I’m reading a book that was written back in the mid 1960’s.  Due to the context in which it was written it’s gotten me thinking about the evolution of gender roles in the United States.  So much has changed since it was written.  This is an odd one for me, I’ll tell you right off the bat.  Maybe it shouldn’t be but it is.  And I know no matter how eloquently I illustrate my views on the matter, I will undoubtedly be misinterpreted as saying and meaning something I’m not.  But I suppose when has that ever stopped me before. 

Seeing the stark contrast of how women were viewed in the 60’s as compared to how they’re viewed today is really quite remarkable.  And maybe I should be all “Go women go!  Burn that bra bitch!” but I’m not. 

Reading about how things were causes me to feel torn in several directions.  Part of me makes note of the way the men in the book shush women from speaking their mind and it enrages me to the point of an elevated heart rate.  Then again I read further and see the way the same man goes on to treat her later and I find it nothing shy of inspiring.  Women were revered back then.  The lines of how to treat a lady were clear.  Sure she may have been seen as incapable of fending for herself – not only not true but decidedly not good.  However, there was something intentional about the way men looked after women.  You didn’t just hold the door for her.  You humbled yourself to see to any of her other needs while you were at it.  And this wasn’t just a one way street.  Women did the same for men but came at it from a different direction.  Both made it a point to see to each other’s needs without having to be asked to do so.  And this is not because they couldn’t do it themselves.  But speaking as a female, there are certain things that I just never want to have to do.  This is where things get murky and I don’t quite know where I stand, especially without pissing people off or being gravely misunderstood.  But I know that there are parts of this attitude that I do agree with.  And frankly I adhere strongly to them.  Namely, I do not think a woman should have to take out trash.  Ever.  Can I take out trash?  Of course I can.  And do I?  All the time.  But I shouldn’t have to.  A man should do that as my hands should not have to get near that because I’m a lady and trash smells like a Petri dish.

I was raised by a very strong yet very lady-like woman.  She taught me and my sisters that there is absolutely nothing we cannot learn and/or accomplish if we so desire.  Growing up I watched her take apart VCR’s to repair them, purchase power tools to install window treatments and get dirty in her garden.  And at no point in time did she stop behaving like a lady.  Maybe it’s because she’s a southern woman, I dunno.  But I remember this clearly.  She was both strong and gentle, simultaneously.    And I watched her male suitors be incredibly persistent in their pursuit of her, though she remained aloof and seemingly unaware of how intent they were.  Maybe she noticed, maybe she just didn’t care.  It was probably a good bit of both.  But this is who raised me - by herself.  So I grew up seeing and hearing nothing but the unending capabilities of females.  We really can do anything a man can do.  But frankly I don’t want to.  And they don’t want to squeeze a child out of their birth canal either, so it all works out.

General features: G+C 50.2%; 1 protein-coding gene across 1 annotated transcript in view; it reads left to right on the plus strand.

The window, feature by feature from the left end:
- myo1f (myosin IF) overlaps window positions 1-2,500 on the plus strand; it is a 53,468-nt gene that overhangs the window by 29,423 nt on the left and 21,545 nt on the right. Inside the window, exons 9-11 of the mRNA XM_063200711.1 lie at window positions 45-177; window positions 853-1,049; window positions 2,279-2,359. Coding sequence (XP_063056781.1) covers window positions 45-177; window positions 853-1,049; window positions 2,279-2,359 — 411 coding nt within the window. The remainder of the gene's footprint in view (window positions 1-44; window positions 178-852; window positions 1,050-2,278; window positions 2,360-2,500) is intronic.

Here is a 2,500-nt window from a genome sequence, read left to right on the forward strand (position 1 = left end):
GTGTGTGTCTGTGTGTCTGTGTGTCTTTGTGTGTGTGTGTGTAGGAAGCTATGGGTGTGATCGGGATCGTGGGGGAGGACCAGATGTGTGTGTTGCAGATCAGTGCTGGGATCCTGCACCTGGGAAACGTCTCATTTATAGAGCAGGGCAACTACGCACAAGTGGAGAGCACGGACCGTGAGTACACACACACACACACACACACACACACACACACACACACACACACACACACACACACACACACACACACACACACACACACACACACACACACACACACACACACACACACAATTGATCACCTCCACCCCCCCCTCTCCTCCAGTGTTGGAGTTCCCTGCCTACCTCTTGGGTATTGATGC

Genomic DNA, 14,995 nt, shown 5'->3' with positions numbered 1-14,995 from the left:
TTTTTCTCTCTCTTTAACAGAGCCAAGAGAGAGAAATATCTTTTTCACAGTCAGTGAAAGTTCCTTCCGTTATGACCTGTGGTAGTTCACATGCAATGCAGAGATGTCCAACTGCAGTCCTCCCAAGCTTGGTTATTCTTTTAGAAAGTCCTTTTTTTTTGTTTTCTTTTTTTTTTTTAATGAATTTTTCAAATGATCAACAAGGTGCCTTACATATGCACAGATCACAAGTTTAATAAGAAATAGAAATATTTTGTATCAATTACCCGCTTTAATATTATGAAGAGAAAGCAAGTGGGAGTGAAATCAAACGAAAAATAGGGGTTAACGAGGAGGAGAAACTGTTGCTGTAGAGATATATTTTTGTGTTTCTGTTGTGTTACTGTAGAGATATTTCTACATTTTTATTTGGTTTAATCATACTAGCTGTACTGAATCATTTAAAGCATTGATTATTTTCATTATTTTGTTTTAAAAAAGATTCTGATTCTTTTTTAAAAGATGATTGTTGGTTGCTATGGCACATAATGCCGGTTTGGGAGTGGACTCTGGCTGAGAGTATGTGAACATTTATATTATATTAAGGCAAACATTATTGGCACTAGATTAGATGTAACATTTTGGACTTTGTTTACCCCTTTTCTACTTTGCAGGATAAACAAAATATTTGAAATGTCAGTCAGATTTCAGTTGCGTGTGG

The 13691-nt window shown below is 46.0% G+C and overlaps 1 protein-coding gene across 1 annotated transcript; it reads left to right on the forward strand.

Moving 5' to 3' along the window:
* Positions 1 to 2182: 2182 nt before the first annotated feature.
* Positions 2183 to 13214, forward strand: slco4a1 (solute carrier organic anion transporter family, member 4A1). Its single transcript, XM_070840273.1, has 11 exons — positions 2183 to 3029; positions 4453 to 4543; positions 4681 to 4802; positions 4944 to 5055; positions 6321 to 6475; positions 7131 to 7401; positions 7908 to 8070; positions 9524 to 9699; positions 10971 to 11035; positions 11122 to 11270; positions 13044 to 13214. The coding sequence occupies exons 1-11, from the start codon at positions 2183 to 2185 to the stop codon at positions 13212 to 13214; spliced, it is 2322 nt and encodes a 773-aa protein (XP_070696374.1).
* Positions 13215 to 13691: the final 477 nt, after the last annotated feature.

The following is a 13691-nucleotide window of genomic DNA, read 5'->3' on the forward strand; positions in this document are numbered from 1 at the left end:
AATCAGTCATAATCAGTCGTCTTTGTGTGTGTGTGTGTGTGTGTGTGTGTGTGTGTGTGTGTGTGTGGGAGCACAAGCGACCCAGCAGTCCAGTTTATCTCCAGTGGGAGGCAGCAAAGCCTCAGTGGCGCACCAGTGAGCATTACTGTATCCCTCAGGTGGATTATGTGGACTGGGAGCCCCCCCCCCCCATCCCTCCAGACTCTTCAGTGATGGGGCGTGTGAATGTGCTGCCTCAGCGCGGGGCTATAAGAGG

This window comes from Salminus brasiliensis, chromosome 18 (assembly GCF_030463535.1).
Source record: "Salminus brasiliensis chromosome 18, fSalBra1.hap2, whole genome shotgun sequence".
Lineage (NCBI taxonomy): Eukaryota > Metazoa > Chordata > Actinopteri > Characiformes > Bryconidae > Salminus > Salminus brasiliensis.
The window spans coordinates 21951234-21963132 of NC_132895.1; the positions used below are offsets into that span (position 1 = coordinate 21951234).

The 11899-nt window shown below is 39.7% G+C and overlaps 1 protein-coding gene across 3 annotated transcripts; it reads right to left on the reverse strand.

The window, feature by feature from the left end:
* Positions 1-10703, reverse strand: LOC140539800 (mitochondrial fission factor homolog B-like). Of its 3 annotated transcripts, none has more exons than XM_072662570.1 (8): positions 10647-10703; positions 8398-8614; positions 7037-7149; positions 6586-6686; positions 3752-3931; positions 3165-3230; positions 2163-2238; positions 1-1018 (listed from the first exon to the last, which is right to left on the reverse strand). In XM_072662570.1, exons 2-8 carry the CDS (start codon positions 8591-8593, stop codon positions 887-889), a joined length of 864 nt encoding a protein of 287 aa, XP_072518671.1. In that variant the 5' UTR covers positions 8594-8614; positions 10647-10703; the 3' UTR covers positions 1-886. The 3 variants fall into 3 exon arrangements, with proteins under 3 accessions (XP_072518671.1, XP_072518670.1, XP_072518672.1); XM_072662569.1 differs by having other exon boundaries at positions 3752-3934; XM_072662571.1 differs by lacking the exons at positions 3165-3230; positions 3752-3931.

And true, today the lines of gender responsibilities are blurred.  Women work while men stay home to raise the children.  Daddy and daddy adopt kids and play picnic with their lesbian cousins.  It all works out.  And as long as everyone is happy and the weight of responsibility is dispersed evenly then I say so be it. 

But with all this 21st century gender equality, I feel we as both males and females have lost something fundamental to who we are as people and what makes us a wonderful species.  You don’t have to agree with me.  You don’t have to even read this.  And really, this isn’t banter.  So, if you disagree, go write about it on your own blog.  This is the way I see it.  It does not have to be how you see it.  That said, a week doesn’t go by that I don’t feel the twinge of both pain and disgust by how we’ve evolved as a people.  All it takes is a couple of rides on public transportation.  It never fails.  I find myself standing in a herd of females, all of us trying to keep our poise while balancing in the aisles of the bus while the driver takes corners like Mario Andretti.  This in and of itself would be nothing to make note of.  What I find issue with is when everyone that is standing is female while men occupy seat after seat.  Each one fiddling with their electronic gadgets, as if to pretend they didn’t notice us standing in front of them, doing all we can to precariously hold onto a bar that was made for people at least a foot taller than us, someone more, say, the height of a man.